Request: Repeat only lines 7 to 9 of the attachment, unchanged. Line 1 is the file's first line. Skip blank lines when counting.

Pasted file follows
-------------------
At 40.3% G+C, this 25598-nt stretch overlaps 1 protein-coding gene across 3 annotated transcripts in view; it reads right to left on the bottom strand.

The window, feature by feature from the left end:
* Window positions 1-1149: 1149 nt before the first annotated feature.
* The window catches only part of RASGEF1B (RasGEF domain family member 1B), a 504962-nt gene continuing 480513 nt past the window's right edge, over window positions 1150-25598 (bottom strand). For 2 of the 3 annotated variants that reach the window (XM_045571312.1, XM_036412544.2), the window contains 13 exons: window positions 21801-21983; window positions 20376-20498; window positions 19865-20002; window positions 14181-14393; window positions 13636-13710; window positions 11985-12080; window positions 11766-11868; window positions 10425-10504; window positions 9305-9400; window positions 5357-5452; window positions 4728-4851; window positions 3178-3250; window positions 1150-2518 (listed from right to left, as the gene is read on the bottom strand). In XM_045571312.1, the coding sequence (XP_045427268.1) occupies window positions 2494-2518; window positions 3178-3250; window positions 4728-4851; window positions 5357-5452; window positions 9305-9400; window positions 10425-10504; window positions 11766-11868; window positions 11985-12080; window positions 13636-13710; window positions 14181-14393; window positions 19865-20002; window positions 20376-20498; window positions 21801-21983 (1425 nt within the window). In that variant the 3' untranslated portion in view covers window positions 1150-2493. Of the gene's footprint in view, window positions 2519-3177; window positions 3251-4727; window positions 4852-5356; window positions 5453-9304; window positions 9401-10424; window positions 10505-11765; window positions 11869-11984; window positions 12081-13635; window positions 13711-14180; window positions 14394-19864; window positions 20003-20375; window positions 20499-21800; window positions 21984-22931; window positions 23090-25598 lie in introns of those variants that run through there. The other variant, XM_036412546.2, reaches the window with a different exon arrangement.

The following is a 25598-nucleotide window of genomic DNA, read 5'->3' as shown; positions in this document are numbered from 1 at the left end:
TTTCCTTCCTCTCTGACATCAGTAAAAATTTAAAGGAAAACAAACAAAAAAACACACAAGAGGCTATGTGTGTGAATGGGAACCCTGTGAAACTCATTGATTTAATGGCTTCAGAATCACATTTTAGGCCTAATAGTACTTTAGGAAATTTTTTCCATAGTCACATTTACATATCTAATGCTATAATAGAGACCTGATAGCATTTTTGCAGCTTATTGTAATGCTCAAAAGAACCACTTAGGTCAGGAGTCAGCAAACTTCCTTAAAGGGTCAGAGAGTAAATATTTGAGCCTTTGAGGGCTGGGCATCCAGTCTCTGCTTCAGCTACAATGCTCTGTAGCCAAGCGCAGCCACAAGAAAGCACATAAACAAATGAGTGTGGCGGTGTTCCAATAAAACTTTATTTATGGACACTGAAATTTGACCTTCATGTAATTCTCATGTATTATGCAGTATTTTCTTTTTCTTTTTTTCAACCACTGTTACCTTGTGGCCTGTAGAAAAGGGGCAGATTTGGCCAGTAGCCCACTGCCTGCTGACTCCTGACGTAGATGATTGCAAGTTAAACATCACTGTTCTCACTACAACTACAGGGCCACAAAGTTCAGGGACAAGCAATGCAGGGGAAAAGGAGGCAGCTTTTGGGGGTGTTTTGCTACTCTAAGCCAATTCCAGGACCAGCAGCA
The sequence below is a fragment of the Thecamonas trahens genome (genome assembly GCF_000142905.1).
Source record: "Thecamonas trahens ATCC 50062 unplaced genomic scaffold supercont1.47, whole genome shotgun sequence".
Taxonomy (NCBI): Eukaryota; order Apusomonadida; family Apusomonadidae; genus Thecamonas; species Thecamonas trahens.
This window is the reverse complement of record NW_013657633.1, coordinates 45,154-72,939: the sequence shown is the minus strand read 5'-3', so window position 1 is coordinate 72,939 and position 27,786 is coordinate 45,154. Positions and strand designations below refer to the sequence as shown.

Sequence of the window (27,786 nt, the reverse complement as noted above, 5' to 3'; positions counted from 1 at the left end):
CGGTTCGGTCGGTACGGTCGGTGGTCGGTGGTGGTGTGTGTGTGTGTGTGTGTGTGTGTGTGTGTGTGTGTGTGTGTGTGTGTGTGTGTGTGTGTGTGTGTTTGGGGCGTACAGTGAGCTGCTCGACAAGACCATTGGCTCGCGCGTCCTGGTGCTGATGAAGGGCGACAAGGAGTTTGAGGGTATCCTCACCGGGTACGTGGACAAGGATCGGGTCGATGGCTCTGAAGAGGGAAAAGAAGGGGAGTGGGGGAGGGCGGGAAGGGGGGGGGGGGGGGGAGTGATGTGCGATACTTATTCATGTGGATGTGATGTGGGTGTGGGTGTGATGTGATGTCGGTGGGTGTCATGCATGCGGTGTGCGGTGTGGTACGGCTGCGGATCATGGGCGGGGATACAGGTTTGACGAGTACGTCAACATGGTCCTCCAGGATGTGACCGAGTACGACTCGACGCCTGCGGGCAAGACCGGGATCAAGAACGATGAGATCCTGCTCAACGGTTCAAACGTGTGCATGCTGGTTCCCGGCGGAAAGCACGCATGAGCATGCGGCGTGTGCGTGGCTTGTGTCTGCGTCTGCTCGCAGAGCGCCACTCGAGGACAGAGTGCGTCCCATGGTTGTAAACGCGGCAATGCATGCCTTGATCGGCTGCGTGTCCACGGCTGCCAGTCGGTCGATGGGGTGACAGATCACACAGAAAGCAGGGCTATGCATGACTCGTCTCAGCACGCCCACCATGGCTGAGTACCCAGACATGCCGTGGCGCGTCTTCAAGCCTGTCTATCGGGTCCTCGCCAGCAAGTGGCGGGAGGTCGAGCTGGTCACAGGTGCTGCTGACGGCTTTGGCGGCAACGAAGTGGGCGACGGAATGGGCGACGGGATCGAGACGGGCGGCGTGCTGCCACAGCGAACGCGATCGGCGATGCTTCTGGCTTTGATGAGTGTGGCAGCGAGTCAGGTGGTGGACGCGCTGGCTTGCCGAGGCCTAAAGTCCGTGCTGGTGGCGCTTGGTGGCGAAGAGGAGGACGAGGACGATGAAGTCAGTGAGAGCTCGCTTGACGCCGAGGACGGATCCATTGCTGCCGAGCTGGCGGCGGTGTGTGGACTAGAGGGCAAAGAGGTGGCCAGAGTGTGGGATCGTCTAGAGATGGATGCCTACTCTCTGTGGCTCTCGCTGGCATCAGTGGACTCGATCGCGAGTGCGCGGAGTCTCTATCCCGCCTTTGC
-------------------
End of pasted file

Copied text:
The sequence below is a fragment of the Thecamonas trahens genome (genome assembly GCF_000142905.1).
Source record: "Thecamonas trahens ATCC 50062 unplaced genomic scaffold supercont1.47, whole genome shotgun sequence".
Taxonomy (NCBI): Eukaryota; order Apusomonadida; family Apusomonadidae; genus Thecamonas; species Thecamonas trahens.